CAESAREA PHILIPPI (sĕs'a-rē'a fĭ-lĭp'ī, Caesarea of Philip). A town at the extreme northern boundary of Palestine, about thirty miles (fifty km.) inland from Tyre and fifty miles (eighty-three km.) SW of Damascus. It lies in the beautiful hill country on the southern slopes of Mount Hermon and was probably near the scene of Jesus' transfiguration (cf.
CAESAREA PHILIPPI sĕs ə re’ a fĭl’ ə pī (Καισαρεία Φιλιππι). The town of was one of the centers of the Decapolis, lying some fifty m. SW of Damascus in fine hill country on the southern slopes of Hermon. It is coolly situated at a height of 1,150 ft., on the easternmost of the four sources of the Jordan. George Adam Smith, the great geographer of Pal., wrote one of his purple passages of description on the site. He described “a deep gorge, through which there roars a headlong stream....An old Roman bridge takes you over....through a tangle of trees, brushwood and fern you break into sight of a high cliff....In the cliff is a cavern. Part of the upper rock has fallen, and from the debris of boulders and shingle below there bursts and bubbles along a line of thirty feet a full-born river. The place is a very sanctuary of waters....As you stand within the charm of it...you understand why the early Semites adored the Baalim of the subterranean waters even before they raised their gods to heaven and thanked them for the rain. This must have been one of the chief dwellings of the Baalim—perhaps Baal-gad of the (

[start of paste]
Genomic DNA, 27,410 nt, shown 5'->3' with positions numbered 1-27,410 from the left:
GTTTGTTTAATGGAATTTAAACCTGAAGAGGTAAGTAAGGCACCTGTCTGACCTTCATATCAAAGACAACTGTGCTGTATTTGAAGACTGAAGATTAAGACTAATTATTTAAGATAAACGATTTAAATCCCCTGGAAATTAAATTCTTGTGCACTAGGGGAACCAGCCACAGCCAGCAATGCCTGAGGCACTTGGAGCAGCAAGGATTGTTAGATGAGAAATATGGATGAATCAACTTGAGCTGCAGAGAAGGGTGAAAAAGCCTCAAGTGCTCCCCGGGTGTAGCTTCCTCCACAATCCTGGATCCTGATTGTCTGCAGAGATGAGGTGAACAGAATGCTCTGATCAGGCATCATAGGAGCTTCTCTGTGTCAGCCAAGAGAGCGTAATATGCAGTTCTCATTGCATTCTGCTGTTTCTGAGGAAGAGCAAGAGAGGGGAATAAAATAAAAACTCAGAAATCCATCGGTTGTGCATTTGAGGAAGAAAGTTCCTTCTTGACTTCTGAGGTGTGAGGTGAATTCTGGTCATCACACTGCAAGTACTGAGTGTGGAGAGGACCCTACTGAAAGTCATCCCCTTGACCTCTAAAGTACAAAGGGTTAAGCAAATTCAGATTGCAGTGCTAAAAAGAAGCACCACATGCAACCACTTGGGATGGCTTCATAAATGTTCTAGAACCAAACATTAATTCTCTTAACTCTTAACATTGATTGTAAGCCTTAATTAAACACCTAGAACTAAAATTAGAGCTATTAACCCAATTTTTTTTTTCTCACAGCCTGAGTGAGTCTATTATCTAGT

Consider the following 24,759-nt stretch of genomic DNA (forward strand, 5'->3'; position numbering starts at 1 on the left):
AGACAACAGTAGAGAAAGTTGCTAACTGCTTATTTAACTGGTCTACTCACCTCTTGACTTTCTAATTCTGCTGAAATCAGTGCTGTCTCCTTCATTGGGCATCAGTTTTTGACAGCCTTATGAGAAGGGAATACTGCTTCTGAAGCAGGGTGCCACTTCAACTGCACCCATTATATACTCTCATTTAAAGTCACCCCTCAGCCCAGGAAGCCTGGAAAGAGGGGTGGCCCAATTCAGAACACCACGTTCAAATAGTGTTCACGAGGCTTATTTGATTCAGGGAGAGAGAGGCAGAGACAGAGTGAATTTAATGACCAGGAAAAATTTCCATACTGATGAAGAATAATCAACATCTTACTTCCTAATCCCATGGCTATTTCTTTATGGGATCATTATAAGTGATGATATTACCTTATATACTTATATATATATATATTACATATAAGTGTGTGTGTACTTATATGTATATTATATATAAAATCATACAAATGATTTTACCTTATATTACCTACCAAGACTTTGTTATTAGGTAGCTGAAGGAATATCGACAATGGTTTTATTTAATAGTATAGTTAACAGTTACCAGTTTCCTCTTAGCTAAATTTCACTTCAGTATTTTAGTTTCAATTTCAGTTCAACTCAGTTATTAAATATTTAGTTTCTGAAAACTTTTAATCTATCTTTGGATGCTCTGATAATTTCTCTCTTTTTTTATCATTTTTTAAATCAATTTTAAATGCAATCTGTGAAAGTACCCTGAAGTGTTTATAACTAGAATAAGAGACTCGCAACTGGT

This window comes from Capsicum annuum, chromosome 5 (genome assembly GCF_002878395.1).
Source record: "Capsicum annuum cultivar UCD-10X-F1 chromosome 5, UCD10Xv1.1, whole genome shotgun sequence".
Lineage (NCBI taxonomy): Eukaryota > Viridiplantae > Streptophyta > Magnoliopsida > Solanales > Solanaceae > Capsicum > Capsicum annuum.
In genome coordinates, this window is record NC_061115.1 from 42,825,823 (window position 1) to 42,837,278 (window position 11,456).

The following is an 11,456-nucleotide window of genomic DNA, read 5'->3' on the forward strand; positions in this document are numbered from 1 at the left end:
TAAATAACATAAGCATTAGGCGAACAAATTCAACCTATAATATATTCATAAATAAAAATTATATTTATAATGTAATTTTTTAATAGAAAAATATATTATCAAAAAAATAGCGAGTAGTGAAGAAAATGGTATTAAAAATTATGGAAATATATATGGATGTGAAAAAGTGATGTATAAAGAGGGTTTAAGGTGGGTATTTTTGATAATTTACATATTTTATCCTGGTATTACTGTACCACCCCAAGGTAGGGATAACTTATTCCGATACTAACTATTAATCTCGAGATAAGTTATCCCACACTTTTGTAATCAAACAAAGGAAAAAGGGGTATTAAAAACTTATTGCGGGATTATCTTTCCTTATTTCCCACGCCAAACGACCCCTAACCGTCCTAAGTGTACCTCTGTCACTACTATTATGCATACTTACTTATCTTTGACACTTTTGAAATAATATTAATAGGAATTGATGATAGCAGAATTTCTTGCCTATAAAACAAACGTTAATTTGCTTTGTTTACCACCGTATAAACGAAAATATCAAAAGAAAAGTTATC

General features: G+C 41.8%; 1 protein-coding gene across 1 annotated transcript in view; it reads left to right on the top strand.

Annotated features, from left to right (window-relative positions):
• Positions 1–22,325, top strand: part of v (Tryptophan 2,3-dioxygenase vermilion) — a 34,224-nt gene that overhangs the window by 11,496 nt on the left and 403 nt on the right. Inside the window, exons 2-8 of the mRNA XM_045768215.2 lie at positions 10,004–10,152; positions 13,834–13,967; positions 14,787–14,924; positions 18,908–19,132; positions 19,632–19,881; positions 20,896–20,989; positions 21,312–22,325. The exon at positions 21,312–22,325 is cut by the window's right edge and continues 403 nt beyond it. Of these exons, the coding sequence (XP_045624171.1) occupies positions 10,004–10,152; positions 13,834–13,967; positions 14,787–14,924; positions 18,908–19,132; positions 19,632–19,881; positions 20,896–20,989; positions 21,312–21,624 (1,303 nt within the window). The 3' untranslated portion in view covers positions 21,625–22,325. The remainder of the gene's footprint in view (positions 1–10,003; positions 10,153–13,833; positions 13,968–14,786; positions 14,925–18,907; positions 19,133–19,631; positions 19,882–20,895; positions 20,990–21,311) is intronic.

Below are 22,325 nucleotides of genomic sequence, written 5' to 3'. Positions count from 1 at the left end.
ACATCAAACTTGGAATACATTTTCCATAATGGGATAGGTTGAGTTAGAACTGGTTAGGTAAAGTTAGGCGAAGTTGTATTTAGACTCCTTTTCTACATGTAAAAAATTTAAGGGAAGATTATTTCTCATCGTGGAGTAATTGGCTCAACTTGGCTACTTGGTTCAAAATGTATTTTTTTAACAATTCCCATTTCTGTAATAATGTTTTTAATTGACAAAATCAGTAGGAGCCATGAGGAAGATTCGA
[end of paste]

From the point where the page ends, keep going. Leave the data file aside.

When the Greeks came and flooded into the area after Alexander, alert as ever for the deity of the place, they founded a shrine for Pan and called it Paneion (Jos. Ant. X. iii. 1; BJ XXI. iii), and the district Paneas. The name survives in modern Banias. Here, as always, pursuing his dual policy of placating the Jews and the Romans at the same time, the first Herod built a temple to Rome and Augustus in commemoration of the fact that Augustus assigned the town to his royal domains. Its exact position is unknown for the Rom. remains are meager. Herod’s son, Philip the tetrarch, also in Augustus’ principate, adorned the town and renamed it Caesarea Philippi to honor the prince and to distinguish the foundation from his father’s similarly named port on the coast of Pal. a.d. 70. The Crusaders had a stronghold there from a.d. 1130 to 1165.gave some attention to the town in Nero’s principate, actually renaming it Neronias, a name which failed to survive. Its last use, according to the coinage, was in the time of . At Caesarea, Titus celebrated gladiatorial shows after the fall of Jerusalem in
The NT importance of Caesarea is that, in its environs, Christ gave His last teaching to the apostles (
G. A. Smith (sup. cit.) (1902); J. H. Kitchen, Holy Fields, 45-47.